Iraq Situation: Flash Update - 26 December 2016

Report
from UN High Commissioner for Refugees
Published on 26 Dec 2016 View Original

KEY FIGURES

116,490
Internally displaced persons (IDPs) from Mosul and surrounding areas since the military offensive began on 17 October

14,486
UNHCR kits of core relief items (CRIs) distributed to families (assisting some 87,000 people) displaced from Mosul and surrounding areas

9,097
Family plots (for some 54,000 people) in UNHCR built camps are ready to receive IDPs displaced from Mosul corridor, of which 5,481 (60%) are currently occupied.

3.1 million
IDPs since January 2014

239,077 Iraqi refugees hosted by neighbouring countries in the region, with 5,491 Iraqis to Syria since 17 October

FUNDING

USD 584 million
requested for IDPs and Iraqi refugees in the region

Of which
USD 196 million
requested for the Mosul emergency response

POPULATION MOVEMENTS

Mosul: IDPs continue to leave Mosul and surrounding areas at a steady pace. Since midDecember, the overall population in camps and emergency sites grew by 23% (19,176 individuals1 ). Some 116,490 persons (19,415 families1 ) are currently displaced. At the same time, displaced families are returning to their places of origin: 11,500 individuals (1,916 families1 ) displaced since military operations to retake Mosul city began on 17 October have returned, including 2,000 persons (352 families1 ) since 15 December.

Hawiga: IDPs continue to flee Hawiga district, as airstrikes are reported to have intensified in all four sub-districts. Almost 8,000 IDPs (1,297 famlies1 ) have fled since 15 December: most of them are now accommodated in UNHCR’s four camps in Kirkuk Governorate. Over 60,000 IDPs (10,126 families1 ) have fled Hawiga since 1 August.

SITUATION UPDATE

Parallel movement of displacements and returns in Mosul district continue. Military operations to retake Mosul have reportedly advanced according to the GOI and two thirds of Ninewa Governorate, of which Mosul is the capital, have now been retaken. As a result, returns have been reported mainly to newly accessible areas in south and east of Mosul district. However, displacements continue to take place from inside Mosul city, including from neighbourhoods retaken by the government with IDPs citing concerns at lack of security and public services.

UNHCR RESPONSE UPDATE

Some 87 per cent of IDPs from Mosul city are currently sheltered in camps. Since 22 December, over 15,000 IDPs have been received in camps east and south of Mosul including some 5,000 IDPs (865 families) who arrived in Hasansham M2 camp, east of Mosul. UNHCR has pre-positioned core relief items, including mattresses, blankets and kitchen sets in Hasansham M2, for distribution IDPs upon arrival. Anticipating more new arrivals, UNHCR has prepositioned 1,000 additional tents in Hasansham warehouse and is currently completing the construction of two new camps east of Mosul, with a capacity to shelter up to 24,000 IDPs.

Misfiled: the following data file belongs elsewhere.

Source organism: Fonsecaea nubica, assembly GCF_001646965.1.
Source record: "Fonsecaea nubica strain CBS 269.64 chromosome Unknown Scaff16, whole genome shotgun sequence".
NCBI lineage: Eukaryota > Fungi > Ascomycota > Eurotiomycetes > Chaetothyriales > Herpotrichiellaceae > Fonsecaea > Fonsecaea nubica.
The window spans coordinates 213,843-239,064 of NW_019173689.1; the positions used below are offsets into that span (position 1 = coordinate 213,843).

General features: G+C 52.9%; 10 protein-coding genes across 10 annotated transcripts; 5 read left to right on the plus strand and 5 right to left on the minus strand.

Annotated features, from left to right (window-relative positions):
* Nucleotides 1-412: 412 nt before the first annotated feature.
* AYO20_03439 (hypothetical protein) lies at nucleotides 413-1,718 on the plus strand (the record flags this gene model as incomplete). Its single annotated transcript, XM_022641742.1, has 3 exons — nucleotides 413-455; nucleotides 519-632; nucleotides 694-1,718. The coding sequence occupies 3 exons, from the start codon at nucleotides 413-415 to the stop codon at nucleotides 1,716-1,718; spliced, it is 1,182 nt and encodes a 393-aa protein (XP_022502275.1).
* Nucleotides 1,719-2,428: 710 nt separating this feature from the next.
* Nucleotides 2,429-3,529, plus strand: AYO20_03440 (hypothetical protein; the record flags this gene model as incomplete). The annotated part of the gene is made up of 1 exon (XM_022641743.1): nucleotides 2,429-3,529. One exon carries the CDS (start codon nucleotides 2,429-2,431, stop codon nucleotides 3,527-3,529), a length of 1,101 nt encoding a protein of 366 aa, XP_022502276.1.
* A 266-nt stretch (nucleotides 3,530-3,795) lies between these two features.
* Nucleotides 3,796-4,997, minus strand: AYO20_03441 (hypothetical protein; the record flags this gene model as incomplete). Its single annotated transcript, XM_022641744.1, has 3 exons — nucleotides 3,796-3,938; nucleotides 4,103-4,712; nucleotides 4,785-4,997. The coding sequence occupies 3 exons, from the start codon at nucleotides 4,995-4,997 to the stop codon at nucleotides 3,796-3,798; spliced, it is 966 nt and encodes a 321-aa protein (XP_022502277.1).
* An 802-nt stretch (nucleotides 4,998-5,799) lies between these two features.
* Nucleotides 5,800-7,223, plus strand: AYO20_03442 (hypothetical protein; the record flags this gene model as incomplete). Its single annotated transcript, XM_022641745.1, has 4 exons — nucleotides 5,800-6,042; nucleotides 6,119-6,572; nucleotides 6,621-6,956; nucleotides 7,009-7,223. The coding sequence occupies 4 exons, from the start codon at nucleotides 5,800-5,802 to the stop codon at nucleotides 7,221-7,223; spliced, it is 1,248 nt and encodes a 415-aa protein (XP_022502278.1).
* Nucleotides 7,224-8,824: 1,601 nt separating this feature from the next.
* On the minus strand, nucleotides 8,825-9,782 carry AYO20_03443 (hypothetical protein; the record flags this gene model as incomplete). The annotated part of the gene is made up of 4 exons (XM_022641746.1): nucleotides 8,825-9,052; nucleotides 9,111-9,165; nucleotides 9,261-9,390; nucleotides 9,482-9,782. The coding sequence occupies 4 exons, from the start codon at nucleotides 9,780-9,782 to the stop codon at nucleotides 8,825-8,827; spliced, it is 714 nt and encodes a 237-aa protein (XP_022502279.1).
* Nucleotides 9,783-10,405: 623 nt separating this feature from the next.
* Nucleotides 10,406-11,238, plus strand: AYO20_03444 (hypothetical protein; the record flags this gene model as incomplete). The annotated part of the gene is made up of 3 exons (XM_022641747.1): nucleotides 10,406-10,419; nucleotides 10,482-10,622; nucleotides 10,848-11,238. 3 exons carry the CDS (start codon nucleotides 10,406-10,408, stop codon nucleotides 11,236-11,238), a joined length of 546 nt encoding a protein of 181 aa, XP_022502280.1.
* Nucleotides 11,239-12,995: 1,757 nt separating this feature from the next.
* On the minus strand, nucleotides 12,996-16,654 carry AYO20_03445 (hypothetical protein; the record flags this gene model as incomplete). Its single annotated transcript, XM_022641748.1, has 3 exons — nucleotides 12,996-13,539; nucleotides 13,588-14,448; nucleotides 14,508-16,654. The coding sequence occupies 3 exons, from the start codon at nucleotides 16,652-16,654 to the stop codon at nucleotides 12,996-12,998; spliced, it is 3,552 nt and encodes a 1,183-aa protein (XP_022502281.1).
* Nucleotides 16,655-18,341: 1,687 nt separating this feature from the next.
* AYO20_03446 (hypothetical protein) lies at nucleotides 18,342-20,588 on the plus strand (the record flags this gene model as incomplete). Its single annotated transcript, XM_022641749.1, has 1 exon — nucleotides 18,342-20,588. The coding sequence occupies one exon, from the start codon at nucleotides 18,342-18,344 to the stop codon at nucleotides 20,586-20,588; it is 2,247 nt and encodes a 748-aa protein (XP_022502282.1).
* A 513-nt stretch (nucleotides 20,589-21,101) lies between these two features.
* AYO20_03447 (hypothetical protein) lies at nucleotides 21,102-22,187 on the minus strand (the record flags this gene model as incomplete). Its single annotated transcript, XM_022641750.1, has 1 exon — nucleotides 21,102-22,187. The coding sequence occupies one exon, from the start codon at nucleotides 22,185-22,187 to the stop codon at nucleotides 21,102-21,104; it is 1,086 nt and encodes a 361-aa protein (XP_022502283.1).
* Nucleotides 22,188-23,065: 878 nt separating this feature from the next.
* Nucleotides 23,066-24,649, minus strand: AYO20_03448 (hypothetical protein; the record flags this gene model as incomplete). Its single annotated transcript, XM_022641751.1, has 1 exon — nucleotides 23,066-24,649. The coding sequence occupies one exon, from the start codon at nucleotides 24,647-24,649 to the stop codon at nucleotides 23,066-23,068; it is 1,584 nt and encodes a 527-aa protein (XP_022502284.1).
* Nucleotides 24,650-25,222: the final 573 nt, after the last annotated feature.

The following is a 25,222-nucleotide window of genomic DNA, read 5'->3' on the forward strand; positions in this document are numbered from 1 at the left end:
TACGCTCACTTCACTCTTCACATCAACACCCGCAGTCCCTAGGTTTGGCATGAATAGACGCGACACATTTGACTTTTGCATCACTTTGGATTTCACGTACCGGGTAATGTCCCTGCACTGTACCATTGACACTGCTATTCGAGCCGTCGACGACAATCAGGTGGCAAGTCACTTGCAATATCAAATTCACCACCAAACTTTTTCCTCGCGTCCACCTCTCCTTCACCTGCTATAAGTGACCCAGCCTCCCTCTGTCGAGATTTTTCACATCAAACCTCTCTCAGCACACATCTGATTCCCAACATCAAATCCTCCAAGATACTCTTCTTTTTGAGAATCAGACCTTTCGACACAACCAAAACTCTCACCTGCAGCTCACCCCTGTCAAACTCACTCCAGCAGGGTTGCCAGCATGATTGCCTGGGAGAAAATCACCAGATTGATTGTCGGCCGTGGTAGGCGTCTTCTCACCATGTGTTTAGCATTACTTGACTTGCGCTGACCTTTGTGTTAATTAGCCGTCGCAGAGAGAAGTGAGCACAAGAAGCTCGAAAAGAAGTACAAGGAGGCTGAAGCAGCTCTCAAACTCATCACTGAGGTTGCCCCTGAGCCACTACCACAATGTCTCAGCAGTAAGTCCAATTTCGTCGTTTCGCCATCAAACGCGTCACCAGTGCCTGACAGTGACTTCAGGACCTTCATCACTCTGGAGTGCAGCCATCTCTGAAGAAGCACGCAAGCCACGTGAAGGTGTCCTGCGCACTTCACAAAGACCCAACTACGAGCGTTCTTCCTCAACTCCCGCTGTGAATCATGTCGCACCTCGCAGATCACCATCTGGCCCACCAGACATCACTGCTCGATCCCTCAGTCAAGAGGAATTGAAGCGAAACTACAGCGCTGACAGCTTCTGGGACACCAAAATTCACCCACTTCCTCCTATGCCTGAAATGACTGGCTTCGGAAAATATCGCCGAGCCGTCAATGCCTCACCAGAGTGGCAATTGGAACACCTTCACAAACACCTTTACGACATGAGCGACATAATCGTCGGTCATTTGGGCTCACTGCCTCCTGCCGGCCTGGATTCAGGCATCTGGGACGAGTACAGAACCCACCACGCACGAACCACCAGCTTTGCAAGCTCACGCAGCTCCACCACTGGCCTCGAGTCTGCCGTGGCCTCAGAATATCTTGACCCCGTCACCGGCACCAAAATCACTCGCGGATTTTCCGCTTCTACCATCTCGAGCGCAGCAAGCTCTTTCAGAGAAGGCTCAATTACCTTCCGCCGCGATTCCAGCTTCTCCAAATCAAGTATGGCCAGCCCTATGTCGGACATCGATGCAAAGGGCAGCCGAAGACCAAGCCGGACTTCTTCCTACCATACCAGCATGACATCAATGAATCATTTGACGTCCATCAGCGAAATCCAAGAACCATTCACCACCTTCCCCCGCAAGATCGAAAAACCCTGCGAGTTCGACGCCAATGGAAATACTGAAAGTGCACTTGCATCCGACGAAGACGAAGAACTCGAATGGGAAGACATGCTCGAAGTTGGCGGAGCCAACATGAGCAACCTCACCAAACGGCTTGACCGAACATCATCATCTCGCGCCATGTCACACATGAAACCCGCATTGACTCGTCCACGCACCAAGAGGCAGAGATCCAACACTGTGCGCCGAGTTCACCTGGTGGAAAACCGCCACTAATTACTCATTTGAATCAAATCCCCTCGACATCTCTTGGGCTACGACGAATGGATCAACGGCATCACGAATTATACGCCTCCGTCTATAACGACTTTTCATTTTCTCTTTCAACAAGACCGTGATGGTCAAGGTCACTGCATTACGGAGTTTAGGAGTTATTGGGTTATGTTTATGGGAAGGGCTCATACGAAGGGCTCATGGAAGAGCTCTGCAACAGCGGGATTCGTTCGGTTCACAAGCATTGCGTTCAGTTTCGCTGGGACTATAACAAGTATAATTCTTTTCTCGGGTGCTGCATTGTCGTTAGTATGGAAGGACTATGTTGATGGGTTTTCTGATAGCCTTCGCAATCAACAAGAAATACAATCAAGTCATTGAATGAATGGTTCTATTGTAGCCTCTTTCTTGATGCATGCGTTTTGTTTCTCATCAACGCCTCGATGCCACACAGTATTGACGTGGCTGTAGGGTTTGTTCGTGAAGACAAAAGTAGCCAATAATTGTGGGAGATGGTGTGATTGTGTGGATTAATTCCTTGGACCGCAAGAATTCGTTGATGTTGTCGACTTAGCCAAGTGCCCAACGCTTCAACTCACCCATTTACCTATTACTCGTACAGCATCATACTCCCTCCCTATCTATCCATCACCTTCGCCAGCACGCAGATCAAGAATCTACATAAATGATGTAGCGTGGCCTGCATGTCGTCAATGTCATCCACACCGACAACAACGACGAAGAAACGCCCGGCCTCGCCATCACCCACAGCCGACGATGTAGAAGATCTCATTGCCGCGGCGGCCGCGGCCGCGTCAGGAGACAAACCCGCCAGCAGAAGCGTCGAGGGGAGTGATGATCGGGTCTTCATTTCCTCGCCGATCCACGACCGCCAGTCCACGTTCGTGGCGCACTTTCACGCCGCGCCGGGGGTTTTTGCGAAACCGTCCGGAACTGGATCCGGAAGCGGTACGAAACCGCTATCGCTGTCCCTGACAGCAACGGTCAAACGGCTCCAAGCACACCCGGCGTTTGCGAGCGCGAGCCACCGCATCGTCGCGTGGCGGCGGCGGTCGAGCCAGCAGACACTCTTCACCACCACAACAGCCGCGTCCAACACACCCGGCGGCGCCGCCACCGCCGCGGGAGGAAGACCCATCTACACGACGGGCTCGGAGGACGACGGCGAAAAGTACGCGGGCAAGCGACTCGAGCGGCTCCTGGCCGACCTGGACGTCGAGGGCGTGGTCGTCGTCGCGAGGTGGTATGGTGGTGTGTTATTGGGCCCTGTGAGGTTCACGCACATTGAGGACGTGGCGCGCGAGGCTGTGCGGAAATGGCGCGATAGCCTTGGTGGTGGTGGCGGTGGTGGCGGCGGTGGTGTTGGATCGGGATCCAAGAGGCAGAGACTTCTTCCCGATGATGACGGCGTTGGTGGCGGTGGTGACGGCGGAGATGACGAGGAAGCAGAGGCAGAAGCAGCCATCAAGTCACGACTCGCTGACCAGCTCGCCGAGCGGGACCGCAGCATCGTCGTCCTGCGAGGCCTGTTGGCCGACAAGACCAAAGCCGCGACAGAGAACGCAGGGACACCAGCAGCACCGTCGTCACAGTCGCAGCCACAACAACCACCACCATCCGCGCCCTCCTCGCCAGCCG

UNHCR has provided assistance to 162,000 IDPs, returnees and members of the host community in and around Mosul (27,000 families) since 17 October. In camps, UNHCR has provided emergency items to more than 14,000 families displaced from Mosul and surrounding areas. In addition, UNHCR has distributed 51,102 blankets and quilts to more than 13,053 families who are living or have returned to newly accessible areas, including Mosul city.

UNHCR protection teams are expanding their activities in Shura area, south of Mosul. Three newly accessible villages are now regularly covered by UNHCR’s partner who monitors the protection needs of vulnerable returnees, IDPs and members of the host community living in the area. Vulnerable families are referred to relevant partners for assistance specific to their needs.

UNHCR and its partner assisted 70 IDPs from Hawiga (men, women and children) to reunite with their families. The IDPs, all new arrivals from Hawiga, had been transferred to Layan 2 and Nazrawa camps after undergoing security screening, while the rest of their families were transferred to Daquq camp. The families were all reunited on 22 December after UNHCR and its partner successfully advocated with local authorities on behalf of the IDPs.